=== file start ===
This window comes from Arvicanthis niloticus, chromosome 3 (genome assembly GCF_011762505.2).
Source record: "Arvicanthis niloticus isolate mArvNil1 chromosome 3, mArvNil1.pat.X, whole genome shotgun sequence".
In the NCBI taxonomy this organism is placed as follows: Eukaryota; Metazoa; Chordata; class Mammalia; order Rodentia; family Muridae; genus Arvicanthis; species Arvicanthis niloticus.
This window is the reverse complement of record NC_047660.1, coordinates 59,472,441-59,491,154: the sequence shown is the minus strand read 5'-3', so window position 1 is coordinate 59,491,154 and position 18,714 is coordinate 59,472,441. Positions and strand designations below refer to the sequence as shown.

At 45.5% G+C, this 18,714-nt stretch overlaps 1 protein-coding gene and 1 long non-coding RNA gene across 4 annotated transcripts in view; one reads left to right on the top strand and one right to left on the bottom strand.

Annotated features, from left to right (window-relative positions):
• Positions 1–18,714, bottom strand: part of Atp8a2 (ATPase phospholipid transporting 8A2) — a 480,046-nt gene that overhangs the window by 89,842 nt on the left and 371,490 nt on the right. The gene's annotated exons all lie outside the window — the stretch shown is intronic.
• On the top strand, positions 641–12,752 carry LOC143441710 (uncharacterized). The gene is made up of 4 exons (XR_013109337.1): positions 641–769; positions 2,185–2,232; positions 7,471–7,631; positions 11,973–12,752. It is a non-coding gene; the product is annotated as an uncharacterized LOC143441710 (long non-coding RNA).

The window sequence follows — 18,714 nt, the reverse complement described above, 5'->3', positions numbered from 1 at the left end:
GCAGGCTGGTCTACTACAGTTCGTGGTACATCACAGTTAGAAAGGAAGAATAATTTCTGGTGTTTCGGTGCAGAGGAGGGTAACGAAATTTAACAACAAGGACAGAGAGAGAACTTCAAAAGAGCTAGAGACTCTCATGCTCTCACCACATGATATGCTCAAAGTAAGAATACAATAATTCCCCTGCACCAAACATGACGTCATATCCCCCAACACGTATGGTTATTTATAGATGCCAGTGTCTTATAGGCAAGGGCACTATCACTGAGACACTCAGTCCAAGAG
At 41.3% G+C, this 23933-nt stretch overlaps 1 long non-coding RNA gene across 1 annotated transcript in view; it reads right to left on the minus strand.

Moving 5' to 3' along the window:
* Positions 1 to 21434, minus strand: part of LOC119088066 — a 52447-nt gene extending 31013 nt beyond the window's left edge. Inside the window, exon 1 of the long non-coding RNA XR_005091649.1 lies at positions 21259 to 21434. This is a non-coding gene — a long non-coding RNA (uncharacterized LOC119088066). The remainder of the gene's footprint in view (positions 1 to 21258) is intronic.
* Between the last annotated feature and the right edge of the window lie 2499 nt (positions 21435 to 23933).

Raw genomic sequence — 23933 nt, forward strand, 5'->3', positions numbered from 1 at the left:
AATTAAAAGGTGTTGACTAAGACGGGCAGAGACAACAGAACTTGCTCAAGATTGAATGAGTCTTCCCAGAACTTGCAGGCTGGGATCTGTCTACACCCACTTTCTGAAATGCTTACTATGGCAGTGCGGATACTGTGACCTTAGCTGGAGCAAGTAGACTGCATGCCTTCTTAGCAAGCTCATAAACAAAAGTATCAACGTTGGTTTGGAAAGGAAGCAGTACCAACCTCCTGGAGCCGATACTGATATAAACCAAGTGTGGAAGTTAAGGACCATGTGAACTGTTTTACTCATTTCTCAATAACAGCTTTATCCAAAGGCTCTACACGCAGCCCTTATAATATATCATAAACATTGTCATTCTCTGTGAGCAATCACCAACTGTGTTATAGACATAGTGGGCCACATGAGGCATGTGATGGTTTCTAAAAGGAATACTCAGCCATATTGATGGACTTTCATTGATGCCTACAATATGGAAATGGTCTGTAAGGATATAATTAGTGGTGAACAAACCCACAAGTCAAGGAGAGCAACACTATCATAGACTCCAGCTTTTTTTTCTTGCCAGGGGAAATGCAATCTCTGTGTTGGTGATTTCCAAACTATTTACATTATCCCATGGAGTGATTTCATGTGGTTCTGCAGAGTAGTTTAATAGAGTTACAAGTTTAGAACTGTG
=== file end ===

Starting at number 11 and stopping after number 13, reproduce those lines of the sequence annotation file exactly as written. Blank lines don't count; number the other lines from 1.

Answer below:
At 41.3% G+C, this 23933-nt stretch overlaps 1 long non-coding RNA gene across 1 annotated transcript in view; it reads right to left on the minus strand.

Moving 5' to 3' along the window:
* Positions 1 to 21434, minus strand: part of LOC119088066 — a 52447-nt gene extending 31013 nt beyond the window's left edge. Inside the window, exon 1 of the long non-coding RNA XR_005091649.1 lies at positions 21259 to 21434. This is a non-coding gene — a long non-coding RNA (uncharacterized LOC119088066). The remainder of the gene's footprint in view (positions 1 to 21258) is intronic.